I think not many people would say yes, after all, we have to be practical and not follow our passions all the way to the long kang, especially if our passions cannot support ourselves financially. It's kind of sad, isn't it? Life is not too long nor too short, and here in Singapore we spend a good part of our lifetime educating ourselves. Thereafter, we spent another good part of our lifetime working, likely in a job that if we can afford to do so, we'll never do it willingly.
I'm sure you've heard many times about following your passions, and then the money will follow you. I won't say it's false, but sometimes, the problem is that our passions are really not marketable, or that we're really not good at something even though we're passionate in it. Kinda sad, but that's reality.
Therefore, I'm extremely fortunate that I stumbled upon something that I like to do and will continue to do so as long as I'm able to do so. I like teaching. It's not so much about loving the subject that I teach (some subjects I don't even like it myself) but more about teaching people. I love teaching young people. I love the sudden sparkle when they heard something for the first time, or see the world in a different lens that they've never used before. That is electrifying and very addictive to me. I feel more energised after teaching. When I feel depressed, I feel better after teaching. I really think that teaching is the way that I got myself out of depression in the past.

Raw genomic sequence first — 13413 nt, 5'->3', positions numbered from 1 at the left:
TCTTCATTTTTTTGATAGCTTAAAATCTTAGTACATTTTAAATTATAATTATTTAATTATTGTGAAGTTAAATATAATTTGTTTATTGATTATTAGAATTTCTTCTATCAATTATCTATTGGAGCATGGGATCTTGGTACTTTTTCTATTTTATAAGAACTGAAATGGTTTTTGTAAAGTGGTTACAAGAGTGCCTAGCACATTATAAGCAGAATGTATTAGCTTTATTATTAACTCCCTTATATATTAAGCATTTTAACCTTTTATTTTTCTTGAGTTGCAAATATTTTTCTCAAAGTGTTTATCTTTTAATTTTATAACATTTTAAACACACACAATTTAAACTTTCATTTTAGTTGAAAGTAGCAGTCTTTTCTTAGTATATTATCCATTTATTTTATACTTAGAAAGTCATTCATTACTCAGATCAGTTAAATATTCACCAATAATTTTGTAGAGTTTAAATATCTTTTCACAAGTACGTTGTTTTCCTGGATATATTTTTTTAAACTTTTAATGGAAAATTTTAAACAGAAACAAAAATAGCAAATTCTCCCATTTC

I wrote this article because the last few days, I knew of this very intelligent primary school girl who is suffering from mild depression because of stress in an elite school. It was so bad that she had to take MC to recover from all the issues from school. This is a complex issue revolving around low self esteem and inability to take failures. I was asked to help her out and I think I did something meaningful to at least let her forget her troubles for a couple of hours. I let her play with LEGO, something that girls of her age is not familiar with.
I did it out of instincts, even though I was asked to help her out on maths, which is the area that is causing her stress. But I thought that the root problem isn't the math itself but something deeper, so the best way is to use a non-threatening environment to tackle the root problem - low self confidence. What is LEGO if it's not a toy? So after conducting the lesson and letting her build a model of a race car, I guided her to come up with theories and then testing it to see if it's true. I want her to experience small failures in a very safe environment, where there are no marks or exam papers for everyone to see her failings. She also had some problems fixing the LEGO bricks (usually girls don't get to play with LEGO, so that sort of hampered her ability to connect the bricks compared to boys of the same age), so solving her own problems independently with my supervision will create that kind of safe environment to fail.
My idea is that the confidence and self esteem is like a muscle. To train it, you got to learn how to fail in small ways and progressively fail in bigger ways without letting that negative feelings overwhelm you. After all, to be successful in life is to be progressively defeated by bigger and bigger obstacles. If not, you're not growing.
I hope I've made her day. She probably had no idea that she taught me a lot more than I taught her.